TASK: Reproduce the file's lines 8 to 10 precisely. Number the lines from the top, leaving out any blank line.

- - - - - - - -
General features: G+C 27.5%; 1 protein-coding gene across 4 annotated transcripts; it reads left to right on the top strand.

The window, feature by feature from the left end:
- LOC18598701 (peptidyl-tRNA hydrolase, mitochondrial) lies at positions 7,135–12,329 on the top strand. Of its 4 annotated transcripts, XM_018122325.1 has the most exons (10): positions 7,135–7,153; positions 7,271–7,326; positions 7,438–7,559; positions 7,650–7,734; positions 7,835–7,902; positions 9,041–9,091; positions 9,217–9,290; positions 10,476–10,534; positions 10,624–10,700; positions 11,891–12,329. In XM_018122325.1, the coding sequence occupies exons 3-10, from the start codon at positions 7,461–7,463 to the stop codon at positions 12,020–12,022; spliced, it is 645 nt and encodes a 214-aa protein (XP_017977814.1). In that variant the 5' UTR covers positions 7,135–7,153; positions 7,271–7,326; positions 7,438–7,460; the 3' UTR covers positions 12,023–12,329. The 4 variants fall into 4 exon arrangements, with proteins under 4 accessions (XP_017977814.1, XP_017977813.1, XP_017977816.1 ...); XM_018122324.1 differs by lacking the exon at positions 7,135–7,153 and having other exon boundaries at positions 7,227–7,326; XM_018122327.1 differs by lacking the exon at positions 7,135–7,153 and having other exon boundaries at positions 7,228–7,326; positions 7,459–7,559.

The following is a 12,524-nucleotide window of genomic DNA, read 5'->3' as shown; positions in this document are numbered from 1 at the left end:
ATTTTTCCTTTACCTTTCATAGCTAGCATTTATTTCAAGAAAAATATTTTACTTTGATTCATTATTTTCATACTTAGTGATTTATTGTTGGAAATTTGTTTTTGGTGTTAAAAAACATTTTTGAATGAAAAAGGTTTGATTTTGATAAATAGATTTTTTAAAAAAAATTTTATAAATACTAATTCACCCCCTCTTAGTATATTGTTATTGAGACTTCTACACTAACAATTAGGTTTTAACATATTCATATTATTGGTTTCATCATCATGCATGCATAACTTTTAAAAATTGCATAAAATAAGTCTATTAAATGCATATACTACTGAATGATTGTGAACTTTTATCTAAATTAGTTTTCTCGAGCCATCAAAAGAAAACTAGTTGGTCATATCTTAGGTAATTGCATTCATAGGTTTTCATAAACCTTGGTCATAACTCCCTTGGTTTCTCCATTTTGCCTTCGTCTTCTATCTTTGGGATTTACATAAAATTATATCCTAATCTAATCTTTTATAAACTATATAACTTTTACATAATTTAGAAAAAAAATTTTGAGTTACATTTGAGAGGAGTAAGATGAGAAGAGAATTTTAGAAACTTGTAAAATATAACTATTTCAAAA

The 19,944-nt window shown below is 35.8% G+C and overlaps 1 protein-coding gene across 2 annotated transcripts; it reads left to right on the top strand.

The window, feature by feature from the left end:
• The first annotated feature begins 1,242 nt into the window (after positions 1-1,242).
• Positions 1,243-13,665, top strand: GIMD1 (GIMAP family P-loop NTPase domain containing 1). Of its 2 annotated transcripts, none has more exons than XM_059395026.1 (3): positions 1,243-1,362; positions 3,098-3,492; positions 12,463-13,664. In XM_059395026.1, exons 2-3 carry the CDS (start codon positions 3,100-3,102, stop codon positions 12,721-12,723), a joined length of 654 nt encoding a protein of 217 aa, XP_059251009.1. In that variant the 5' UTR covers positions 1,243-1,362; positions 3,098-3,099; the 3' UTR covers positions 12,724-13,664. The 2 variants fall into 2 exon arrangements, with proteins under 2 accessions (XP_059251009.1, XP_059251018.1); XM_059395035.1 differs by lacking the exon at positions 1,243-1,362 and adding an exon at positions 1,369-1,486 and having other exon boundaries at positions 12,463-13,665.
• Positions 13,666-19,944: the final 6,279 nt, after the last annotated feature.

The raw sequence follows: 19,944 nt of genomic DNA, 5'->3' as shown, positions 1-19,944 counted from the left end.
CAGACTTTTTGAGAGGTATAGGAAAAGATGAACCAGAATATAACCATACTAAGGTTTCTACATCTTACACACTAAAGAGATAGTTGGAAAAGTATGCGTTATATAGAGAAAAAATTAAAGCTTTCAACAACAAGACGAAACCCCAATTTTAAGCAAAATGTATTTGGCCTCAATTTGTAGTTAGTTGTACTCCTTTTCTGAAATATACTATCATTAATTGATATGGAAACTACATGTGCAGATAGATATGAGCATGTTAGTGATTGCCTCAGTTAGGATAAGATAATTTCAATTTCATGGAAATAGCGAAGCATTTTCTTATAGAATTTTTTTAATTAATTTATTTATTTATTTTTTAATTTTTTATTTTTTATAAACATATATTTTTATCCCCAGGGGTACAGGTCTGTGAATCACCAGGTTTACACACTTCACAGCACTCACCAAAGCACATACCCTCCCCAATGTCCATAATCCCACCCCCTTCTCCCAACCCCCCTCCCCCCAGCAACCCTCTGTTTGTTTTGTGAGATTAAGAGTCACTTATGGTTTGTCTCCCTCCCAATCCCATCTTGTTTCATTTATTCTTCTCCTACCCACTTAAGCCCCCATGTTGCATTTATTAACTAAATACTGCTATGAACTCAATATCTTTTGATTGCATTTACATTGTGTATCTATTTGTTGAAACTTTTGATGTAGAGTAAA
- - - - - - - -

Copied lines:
• The first annotated feature begins 1,242 nt into the window (after positions 1-1,242).
• Positions 1,243-13,665, top strand: GIMD1 (GIMAP family P-loop NTPase domain containing 1). Of its 2 annotated transcripts, none has more exons than XM_059395026.1 (3): positions 1,243-1,362; positions 3,098-3,492; positions 12,463-13,664. In XM_059395026.1, exons 2-3 carry the CDS (start codon positions 3,100-3,102, stop codon positions 12,721-12,723), a joined length of 654 nt encoding a protein of 217 aa, XP_059251009.1. In that variant the 5' UTR covers positions 1,243-1,362; positions 3,098-3,099; the 3' UTR covers positions 12,724-13,664. The 2 variants fall into 2 exon arrangements, with proteins under 2 accessions (XP_059251009.1, XP_059251018.1); XM_059395035.1 differs by lacking the exon at positions 1,243-1,362 and adding an exon at positions 1,369-1,486 and having other exon boundaries at positions 12,463-13,665.
• Positions 13,666-19,944: the final 6,279 nt, after the last annotated feature.